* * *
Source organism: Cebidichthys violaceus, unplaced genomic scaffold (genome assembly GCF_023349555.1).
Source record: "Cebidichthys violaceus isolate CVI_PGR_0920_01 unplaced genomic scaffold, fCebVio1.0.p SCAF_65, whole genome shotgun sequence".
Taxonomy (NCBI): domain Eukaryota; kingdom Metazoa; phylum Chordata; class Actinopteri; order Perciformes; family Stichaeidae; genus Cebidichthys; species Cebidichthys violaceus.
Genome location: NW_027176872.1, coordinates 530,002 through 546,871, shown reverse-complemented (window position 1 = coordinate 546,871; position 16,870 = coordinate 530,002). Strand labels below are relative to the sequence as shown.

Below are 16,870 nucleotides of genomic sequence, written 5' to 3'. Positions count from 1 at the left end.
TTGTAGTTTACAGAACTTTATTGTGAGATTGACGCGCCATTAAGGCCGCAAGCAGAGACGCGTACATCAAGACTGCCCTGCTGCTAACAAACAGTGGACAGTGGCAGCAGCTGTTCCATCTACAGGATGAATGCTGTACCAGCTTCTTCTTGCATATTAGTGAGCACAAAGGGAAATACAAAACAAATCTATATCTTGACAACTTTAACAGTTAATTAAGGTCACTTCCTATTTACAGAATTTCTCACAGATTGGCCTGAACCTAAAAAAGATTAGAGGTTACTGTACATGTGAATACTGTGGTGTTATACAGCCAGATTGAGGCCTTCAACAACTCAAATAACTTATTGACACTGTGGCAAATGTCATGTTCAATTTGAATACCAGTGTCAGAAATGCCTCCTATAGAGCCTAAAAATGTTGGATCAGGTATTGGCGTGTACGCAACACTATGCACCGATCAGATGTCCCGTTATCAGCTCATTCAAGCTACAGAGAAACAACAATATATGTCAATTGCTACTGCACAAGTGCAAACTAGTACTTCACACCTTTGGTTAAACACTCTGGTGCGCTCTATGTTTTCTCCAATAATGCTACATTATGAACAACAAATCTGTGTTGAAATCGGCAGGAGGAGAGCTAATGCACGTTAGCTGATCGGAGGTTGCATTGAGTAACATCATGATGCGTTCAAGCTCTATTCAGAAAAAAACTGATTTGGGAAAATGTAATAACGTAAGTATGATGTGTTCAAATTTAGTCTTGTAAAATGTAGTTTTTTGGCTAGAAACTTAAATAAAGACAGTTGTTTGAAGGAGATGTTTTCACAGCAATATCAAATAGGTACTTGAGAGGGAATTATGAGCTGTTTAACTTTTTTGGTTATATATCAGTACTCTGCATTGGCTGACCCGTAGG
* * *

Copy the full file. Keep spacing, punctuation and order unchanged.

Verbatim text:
Source organism: Cebidichthys violaceus, unplaced genomic scaffold (genome assembly GCF_023349555.1).
Source record: "Cebidichthys violaceus isolate CVI_PGR_0920_01 unplaced genomic scaffold, fCebVio1.0.p SCAF_65, whole genome shotgun sequence".
Taxonomy (NCBI): domain Eukaryota; kingdom Metazoa; phylum Chordata; class Actinopteri; order Perciformes; family Stichaeidae; genus Cebidichthys; species Cebidichthys violaceus.
Genome location: NW_027176872.1, coordinates 530,002 through 546,871, shown reverse-complemented (window position 1 = coordinate 546,871; position 16,870 = coordinate 530,002). Strand labels below are relative to the sequence as shown.

Below are 16,870 nucleotides of genomic sequence, written 5' to 3'. Positions count from 1 at the left end.
TTGTAGTTTACAGAACTTTATTGTGAGATTGACGCGCCATTAAGGCCGCAAGCAGAGACGCGTACATCAAGACTGCCCTGCTGCTAACAAACAGTGGACAGTGGCAGCAGCTGTTCCATCTACAGGATGAATGCTGTACCAGCTTCTTCTTGCATATTAGTGAGCACAAAGGGAAATACAAAACAAATCTATATCTTGACAACTTTAACAGTTAATTAAGGTCACTTCCTATTTACAGAATTTCTCACAGATTGGCCTGAACCTAAAAAAGATTAGAGGTTACTGTACATGTGAATACTGTGGTGTTATACAGCCAGATTGAGGCCTTCAACAACTCAAATAACTTATTGACACTGTGGCAAATGTCATGTTCAATTTGAATACCAGTGTCAGAAATGCCTCCTATAGAGCCTAAAAATGTTGGATCAGGTATTGGCGTGTACGCAACACTATGCACCGATCAGATGTCCCGTTATCAGCTCATTCAAGCTACAGAGAAACAACAATATATGTCAATTGCTACTGCACAAGTGCAAACTAGTACTTCACACCTTTGGTTAAACACTCTGGTGCGCTCTATGTTTTCTCCAATAATGCTACATTATGAACAACAAATCTGTGTTGAAATCGGCAGGAGGAGAGCTAATGCACGTTAGCTGATCGGAGGTTGCATTGAGTAACATCATGATGCGTTCAAGCTCTATTCAGAAAAAAACTGATTTGGGAAAATGTAATAACGTAAGTATGATGTGTTCAAATTTAGTCTTGTAAAATGTAGTTTTTTGGCTAGAAACTTAAATAAAGACAGTTGTTTGAAGGAGATGTTTTCACAGCAATATCAAATAGGTACTTGAGAGGGAATTATGAGCTGTTTAACTTTTTTGGTTATATATCAGTACTCTGCATTGGCTGACCCGTAGG